The Board judges that it is not. The “weather” is not a technical system that the skilled person can improve, or even simulate with the purpose of trying to improve it. It is a physical system that can be modelled in the sense of showing how it works. In the Board’s view, this kind of modelling is rather a discovery or a scientific theory, which are excluded under Article 52(2)(a) EPC.

As Mellulis puts it (see Benkard, EPC, 3rd ed. (2019) on Art. 52, paragraph 232, translation from German by the Board): like the discovery, scientific theories also contain instructions for (technical) action. They are an attempt at a rational explanation of observed or expected processes based on natural laws or logical considerations. They are frequently based on a knowledge, expectation or presumption of laws, which can also be based on empirically gained knowledge. In terms of content, they resemble discoveries; there is some overlap here. They are not patentable even if they provide an explanation for activities that are in use.

This applies in the Board’s view to the understanding of “weather” in the present application. The modelling of weather in terms of historic or calculated reference data, predictions or established forecast data, trends and seasonal patterns etc. aim at a better understanding of “weather”, of the causal relationships and correlations between different kinds of weather data, thereby enabling better use of previous experiences. Thus, in the Board’s view, the improvement of the data in this case is rather an improvement of a model utilising a scientific theory and thus does not contribute to the technical character of the application.

Furthermore, the parametrisation of these models is ultimately influenced by the business requirements. The application explains at page 1, lines 9 to 26, that weather-based financial instruments have a start date, maturity date, are defined for a specific geographical region and at least one weather condition, such as temperature, precipitation, hours of sunshine, heating degree days, cooling degree days or wind speed. It is also the business person who, as an expert in weather-based financial derivates, has not only expertise about finance, but also about mathematical models and methods and weather-based parameters which are required to define these financial instruments.

The third argument of the appellant was that the calculated quality indicator gave the percentage of improvement in accuracy of the forecast over the reference simulation, and this was a novel and inventive approach because conventional solutions to improve predicability of weather forecasts would have been to provide more sensors and to make more measurements. But also this argument did not succeed in front of teh board:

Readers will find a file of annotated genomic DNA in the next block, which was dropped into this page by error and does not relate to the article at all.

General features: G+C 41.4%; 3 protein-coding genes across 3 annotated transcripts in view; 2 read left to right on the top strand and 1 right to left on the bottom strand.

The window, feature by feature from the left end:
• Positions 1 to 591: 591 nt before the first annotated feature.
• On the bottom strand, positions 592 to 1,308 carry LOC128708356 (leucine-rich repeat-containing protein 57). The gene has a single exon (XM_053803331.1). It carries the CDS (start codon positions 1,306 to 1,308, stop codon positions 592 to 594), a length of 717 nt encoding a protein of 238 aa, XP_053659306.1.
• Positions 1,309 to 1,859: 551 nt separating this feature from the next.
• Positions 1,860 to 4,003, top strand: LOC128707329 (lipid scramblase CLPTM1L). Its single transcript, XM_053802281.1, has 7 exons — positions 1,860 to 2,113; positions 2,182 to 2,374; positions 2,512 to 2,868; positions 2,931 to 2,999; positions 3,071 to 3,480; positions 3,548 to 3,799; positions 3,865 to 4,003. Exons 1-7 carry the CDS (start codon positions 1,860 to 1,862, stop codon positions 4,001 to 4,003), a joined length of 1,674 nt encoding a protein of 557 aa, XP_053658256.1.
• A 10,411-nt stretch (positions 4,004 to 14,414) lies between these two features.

The appellant’s third argument is that the quality indicator is technical because it improves the data in a way that would conventionally have been done by technical means. In the Board’s view this also fails for the reasons given in the previous paragraph.

The situation in this case is comparable to T 2331/10 (Operating wind turbines / GENERAL ELECTRIC COMPANY), which concerned forecasting electric power production based on weather forecasts and wind turbine parameters. The Board considered that the improvement lay in the area of modelling and algorithms which by themselves did not achieve a technical effect (reasons 5.2). The Board also found that the predicted forecast data signal was not a physical variable of an underlying technical system and was not linked to its functioning, but it had a business purpose, namely to make sales of electric power generation with increased confidence (reasons 5.4 to 5.5). In the present case, the weather forecast and the quality indicator do not serve a technical purpose, such as improving the measurement system, the collection of measurement data, the arrangement of sensors, or the like, but are (mathematical) values with a business purpose, namely determining the value of the financial product.

The board therefore concluded that the sole technical elements in claim 1 were the storage of data in a database and a computer-implementation. The objective technical problem thus was how to implement the non-technical method of forecasting the value of weather-based financial products on a notoriously-known general purpose computer system. Following the COMVIK approach, claim 1 was found to lack an inventive step, and the appeal was dismissed.

More information

You can read the whole decision here: T 1798/13 (Forecasting the value of a structured financial product/SWISS REINSURANCE COMPANY LTD) of 25.5.2020